“They always say time changes things, but you actually have to change them yourself.” – Andy Warhol
I’ve been learning a lot about beginnings. Moving from the beginning of something involves not time, but a willingness to take a step in a foreign direction on good faith that it’s where you need to go.
You could be at the beginning of something for a long time…years, even. And you’ll always be frustrated why it still feels like the beginning, all the while not knowing that the beginning has nothing to do with time. It’s sequential. It lives in segments, not seconds. It’s part of the process of a bigger thing — the thing you start and whose ending you dream about. That’s why the beginning always feels like the longest part, because you could be at the starting line for a long time and not even know it. Beginning and end live outside of time and inside hope, dreams, and the desire to become a better version of yourself.
Perhaps that’s why we become so frustrated with progress, or lack there of, because we’re measuring progress with time. When you’re afraid of something, you let it become a part of your life in a fundamental way. It directs your actions and thoughts, and tends to be a defining feature of who you are. When you’re afraid of time, you’re always measuring life by it because you can’t escape it’s perceived weight on your belief system.
Time does not give birth to progress, and progress is not necessarily an indicator of time passed. All this to say, don’t start something with the understanding that time will do the work or that time will magically transform the beginning into the end. Don’t let time be the ruler of your decisions. Waiting for time to do your work won’t solve anything.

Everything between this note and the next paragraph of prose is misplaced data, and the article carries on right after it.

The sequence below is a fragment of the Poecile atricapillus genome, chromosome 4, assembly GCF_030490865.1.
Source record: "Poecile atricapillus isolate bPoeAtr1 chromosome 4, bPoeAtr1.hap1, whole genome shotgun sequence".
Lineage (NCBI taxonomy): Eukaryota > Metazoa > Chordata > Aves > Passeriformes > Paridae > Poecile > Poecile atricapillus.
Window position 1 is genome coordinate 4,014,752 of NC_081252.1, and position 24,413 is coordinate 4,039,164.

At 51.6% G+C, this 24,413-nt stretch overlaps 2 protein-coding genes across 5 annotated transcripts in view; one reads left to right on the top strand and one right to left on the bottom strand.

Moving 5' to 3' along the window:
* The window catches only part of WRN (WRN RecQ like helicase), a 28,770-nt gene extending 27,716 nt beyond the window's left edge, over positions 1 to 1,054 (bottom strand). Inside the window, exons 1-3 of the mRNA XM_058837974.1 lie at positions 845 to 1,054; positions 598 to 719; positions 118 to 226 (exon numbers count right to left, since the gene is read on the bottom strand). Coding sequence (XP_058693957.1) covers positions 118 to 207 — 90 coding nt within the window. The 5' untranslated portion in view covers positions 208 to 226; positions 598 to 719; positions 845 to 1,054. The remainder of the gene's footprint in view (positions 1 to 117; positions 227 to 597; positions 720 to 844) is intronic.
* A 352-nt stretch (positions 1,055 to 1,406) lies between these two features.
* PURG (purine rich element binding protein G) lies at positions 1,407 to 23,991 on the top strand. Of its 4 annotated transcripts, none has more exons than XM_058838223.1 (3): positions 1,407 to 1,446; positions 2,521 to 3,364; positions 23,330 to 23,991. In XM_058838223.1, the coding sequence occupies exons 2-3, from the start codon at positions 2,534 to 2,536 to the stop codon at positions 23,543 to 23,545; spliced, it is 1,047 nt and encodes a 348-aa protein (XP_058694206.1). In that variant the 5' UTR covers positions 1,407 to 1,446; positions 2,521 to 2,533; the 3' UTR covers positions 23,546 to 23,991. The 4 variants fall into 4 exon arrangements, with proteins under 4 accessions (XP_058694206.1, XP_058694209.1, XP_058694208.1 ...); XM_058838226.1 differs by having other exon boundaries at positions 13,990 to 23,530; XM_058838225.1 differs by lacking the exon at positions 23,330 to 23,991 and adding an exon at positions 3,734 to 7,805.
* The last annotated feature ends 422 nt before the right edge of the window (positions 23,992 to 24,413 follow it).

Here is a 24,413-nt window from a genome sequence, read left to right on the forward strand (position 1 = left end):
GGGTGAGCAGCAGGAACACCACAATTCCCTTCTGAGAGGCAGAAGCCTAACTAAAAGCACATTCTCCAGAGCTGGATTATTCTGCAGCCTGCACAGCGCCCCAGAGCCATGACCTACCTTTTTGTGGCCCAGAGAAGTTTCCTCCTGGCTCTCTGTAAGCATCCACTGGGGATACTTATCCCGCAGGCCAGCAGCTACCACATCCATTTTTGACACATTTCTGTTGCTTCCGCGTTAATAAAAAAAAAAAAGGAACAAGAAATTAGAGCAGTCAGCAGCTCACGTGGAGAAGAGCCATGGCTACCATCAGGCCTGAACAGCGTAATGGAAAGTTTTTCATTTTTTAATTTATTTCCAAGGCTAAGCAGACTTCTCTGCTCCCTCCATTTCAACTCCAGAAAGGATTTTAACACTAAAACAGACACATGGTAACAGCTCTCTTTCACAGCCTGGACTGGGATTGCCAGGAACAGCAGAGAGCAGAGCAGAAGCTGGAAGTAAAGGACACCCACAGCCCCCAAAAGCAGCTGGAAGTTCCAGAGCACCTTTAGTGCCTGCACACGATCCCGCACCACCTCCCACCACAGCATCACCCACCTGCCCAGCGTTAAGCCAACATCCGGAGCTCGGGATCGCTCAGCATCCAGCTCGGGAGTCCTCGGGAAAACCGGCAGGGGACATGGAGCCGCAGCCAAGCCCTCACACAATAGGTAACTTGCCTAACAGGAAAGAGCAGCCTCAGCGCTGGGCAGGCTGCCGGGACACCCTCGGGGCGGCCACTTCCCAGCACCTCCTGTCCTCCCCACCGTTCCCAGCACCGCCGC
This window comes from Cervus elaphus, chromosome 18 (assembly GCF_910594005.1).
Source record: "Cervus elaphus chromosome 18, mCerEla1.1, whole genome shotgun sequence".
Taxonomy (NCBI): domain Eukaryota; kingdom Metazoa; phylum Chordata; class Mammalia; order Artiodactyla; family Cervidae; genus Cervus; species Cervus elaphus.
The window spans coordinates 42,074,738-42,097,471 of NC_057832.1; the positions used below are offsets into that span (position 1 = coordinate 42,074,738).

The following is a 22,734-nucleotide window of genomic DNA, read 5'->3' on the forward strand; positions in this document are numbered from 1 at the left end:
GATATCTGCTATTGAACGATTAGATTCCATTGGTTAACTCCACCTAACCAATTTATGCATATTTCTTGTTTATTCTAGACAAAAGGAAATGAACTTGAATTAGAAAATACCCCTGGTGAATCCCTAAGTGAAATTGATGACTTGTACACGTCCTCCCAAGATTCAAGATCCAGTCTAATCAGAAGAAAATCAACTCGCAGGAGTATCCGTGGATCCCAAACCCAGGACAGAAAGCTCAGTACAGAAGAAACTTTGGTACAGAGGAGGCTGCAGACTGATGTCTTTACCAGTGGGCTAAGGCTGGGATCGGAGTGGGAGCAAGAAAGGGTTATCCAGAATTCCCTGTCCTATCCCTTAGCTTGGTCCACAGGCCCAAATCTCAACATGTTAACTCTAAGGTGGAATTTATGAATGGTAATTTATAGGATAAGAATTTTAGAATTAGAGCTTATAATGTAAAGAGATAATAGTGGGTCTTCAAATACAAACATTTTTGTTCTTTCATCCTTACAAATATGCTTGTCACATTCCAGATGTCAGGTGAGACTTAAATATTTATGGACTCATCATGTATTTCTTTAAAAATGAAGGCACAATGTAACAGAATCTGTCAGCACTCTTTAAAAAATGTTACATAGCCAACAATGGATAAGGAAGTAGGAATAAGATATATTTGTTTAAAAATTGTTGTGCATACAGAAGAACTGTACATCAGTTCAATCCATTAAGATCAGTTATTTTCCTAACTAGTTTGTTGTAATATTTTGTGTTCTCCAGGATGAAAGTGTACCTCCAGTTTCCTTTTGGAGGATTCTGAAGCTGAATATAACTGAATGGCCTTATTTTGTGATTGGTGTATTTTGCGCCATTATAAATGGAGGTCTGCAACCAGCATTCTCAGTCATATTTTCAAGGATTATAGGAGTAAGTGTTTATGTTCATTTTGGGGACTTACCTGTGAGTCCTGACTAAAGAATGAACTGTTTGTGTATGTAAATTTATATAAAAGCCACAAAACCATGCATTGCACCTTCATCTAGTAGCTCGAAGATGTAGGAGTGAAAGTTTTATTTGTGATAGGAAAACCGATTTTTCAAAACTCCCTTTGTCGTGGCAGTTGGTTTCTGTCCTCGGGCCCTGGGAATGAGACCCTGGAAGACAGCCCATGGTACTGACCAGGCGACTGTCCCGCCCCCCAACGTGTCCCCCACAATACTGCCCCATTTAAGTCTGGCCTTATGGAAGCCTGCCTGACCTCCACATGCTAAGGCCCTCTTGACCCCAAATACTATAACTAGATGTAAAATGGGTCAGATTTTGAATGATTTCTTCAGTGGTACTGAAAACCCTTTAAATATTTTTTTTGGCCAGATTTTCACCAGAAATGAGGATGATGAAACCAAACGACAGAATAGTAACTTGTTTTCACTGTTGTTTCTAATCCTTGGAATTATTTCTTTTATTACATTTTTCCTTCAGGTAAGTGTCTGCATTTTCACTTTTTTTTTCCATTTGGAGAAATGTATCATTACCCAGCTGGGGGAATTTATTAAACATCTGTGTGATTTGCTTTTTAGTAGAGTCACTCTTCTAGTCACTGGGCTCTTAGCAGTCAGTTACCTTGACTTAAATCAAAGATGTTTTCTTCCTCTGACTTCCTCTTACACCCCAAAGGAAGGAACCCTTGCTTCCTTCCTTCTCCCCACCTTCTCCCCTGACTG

Instead, let things be what they are. Let what comes into your life, come; let what leaves, leave. Do the work, trust the process. Don’t worry about the time frame. Allow for the possibility that you don’t know always know what’s best for you at all times. Because if you can surrender that, you can, in some ways, live outside of time, and suddenly, time doesn’t matter so much.
This, for me, is a somewhat startling lesson because I have placed great importance on time, and have relied too much on what I have believed about it. I have created what I think time is, what it means, and how it will impact my life and I have lived according to those standards. But if for just a moment I can see time as simply another detail — the vessel, powered by both quiet and loud actions, that carries our beginnings and ends — maybe I can learn to live outside of the effects of my own beliefs. Because while time is always moving, it is always constant…always here, it was always then, and it will always be. But that is all it is.